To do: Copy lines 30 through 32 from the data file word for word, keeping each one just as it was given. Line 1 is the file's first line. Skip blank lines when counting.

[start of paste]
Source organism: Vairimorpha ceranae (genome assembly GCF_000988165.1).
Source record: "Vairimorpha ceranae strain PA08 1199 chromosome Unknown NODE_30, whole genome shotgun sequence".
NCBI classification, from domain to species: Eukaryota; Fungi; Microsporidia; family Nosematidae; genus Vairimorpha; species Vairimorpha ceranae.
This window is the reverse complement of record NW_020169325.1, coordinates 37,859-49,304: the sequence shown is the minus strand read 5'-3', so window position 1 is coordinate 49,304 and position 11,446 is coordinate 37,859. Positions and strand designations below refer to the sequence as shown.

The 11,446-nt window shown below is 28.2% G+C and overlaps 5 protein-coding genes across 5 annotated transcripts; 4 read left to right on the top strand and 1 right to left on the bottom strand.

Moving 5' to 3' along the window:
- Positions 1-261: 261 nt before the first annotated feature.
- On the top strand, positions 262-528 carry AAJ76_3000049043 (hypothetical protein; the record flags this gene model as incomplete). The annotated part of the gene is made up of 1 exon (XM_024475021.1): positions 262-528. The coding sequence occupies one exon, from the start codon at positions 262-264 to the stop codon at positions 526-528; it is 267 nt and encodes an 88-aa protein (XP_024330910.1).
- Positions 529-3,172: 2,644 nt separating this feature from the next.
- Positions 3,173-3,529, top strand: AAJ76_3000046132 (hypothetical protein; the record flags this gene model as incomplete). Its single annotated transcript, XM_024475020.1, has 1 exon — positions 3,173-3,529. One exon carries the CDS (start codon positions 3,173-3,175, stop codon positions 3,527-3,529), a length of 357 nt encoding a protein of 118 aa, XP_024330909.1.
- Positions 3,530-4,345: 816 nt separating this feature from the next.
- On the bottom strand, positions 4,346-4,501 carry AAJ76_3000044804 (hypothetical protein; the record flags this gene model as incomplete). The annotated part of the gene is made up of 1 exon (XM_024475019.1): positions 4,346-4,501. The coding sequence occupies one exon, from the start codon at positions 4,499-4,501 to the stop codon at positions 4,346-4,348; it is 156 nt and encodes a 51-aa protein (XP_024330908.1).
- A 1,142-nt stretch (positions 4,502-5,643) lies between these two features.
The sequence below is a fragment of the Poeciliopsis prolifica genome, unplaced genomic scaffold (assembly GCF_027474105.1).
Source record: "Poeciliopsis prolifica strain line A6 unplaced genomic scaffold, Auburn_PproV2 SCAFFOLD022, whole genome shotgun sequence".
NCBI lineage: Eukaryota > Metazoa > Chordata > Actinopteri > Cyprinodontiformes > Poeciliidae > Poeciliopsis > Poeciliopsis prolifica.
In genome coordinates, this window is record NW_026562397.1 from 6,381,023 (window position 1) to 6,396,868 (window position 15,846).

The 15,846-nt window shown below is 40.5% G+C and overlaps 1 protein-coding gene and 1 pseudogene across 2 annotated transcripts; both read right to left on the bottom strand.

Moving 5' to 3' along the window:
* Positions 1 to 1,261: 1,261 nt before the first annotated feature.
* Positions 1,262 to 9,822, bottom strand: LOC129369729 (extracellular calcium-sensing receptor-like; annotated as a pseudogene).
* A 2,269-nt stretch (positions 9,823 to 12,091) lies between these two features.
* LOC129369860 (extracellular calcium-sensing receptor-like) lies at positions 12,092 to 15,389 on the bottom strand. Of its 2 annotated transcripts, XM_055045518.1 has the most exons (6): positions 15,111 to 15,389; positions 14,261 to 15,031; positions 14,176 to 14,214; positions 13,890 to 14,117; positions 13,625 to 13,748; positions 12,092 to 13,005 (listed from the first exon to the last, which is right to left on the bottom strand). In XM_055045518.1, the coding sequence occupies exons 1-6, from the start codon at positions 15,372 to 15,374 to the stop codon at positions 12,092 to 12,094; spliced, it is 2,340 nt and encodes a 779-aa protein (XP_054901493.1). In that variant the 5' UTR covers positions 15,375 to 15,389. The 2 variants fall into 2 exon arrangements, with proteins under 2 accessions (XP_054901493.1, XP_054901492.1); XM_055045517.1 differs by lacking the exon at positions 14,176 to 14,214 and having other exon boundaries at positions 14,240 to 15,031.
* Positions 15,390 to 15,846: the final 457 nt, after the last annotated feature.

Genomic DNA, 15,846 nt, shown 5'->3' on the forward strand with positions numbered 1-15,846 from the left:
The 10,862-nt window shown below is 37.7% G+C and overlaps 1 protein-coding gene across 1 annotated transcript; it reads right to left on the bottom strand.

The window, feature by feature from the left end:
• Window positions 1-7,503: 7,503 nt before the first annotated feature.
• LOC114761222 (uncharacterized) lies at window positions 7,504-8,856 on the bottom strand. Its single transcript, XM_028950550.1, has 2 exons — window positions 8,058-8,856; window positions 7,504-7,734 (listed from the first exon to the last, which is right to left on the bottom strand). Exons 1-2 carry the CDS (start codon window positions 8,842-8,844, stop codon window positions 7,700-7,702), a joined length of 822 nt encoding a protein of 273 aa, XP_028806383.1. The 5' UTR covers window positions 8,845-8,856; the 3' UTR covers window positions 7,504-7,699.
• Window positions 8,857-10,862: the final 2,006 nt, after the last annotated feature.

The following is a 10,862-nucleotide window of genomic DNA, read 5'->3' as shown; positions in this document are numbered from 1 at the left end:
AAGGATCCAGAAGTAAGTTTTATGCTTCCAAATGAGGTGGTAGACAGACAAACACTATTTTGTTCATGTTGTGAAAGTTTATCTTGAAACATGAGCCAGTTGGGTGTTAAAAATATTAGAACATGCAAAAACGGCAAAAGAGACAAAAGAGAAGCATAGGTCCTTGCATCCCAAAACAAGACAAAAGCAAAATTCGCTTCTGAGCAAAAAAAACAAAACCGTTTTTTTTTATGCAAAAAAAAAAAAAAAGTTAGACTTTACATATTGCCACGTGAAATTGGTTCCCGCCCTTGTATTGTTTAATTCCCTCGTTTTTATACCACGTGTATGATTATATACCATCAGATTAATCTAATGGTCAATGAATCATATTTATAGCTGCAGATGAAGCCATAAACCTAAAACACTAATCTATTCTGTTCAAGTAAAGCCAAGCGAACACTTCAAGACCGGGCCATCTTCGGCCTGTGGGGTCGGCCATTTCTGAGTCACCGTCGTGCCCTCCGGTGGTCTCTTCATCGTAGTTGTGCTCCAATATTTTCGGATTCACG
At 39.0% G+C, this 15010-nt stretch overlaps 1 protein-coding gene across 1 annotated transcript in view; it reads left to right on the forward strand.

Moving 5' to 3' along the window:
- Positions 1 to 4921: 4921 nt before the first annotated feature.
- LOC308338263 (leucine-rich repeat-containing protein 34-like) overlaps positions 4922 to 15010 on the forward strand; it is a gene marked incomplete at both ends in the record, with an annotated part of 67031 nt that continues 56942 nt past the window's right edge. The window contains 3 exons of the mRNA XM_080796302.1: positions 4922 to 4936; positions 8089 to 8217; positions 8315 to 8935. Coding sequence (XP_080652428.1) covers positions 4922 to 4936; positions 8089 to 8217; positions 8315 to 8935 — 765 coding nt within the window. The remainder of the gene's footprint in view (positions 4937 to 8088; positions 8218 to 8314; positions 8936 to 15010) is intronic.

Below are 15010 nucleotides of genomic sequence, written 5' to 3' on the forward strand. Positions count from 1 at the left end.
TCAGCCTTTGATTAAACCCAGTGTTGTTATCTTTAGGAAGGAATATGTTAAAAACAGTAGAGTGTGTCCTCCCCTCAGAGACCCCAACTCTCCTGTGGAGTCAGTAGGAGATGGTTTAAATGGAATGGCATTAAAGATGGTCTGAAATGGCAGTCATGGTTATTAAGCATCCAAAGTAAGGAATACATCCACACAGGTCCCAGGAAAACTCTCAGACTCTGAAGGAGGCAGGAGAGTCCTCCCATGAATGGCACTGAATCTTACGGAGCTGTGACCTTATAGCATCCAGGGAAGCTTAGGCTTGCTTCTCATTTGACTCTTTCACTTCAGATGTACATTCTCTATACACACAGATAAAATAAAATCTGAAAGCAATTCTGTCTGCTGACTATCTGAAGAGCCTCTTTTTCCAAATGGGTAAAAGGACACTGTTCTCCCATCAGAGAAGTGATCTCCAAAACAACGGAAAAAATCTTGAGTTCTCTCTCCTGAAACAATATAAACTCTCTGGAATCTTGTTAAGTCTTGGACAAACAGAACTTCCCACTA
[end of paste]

• Window positions 8,857-10,862: the final 2,006 nt, after the last annotated feature.

The following is a 10,862-nucleotide window of genomic DNA, read 5'->3' as shown; positions in this document are numbered from 1 at the left end:
AAGGATCCAGAAGTAAGTTTTATGCTTCCAAATGAGGTGGTAGACAGACAAACACTATTTTGTTCATGTTGTGAAAGTTTATCTTGAAACATGAGCCAGTTGGGTGTTAAAAATATTAGAACATGCAAAAACGGCAAAAGAGACAAAAGAGAAGCATAGGTCCTTGCATCCCAAAACAAGACAAAAGCAAAATTCGCTTCTGAGCAAAAAAAACAAAACCGTTTTTTTTTATGCAAAAAAAAAAAAAAAGTTAGACTTTACATATTGCCACGTGAAATTGGTTCCCGCCCTTGTATTGTTTAATTCCCTCGTTTTTATACCACGTGTATGATTATATACCATCAGATTAATCTAATGGTCAATGAATCATATTTATAGCTGCAGATGAAGCCATAAACCTAAAACACTAATCTATTCTGTTCAAGTAAAGCCAAGCGAACACTTCAAGACCGGGCCATCTTCGGCCTGTGGGGTCGGCCATTTCTGAGTCACCGTCGTGCCCTCCGGTGGTCTCTTCATCGTAGTTGTGCTCCAATATTTTCGGATTCACG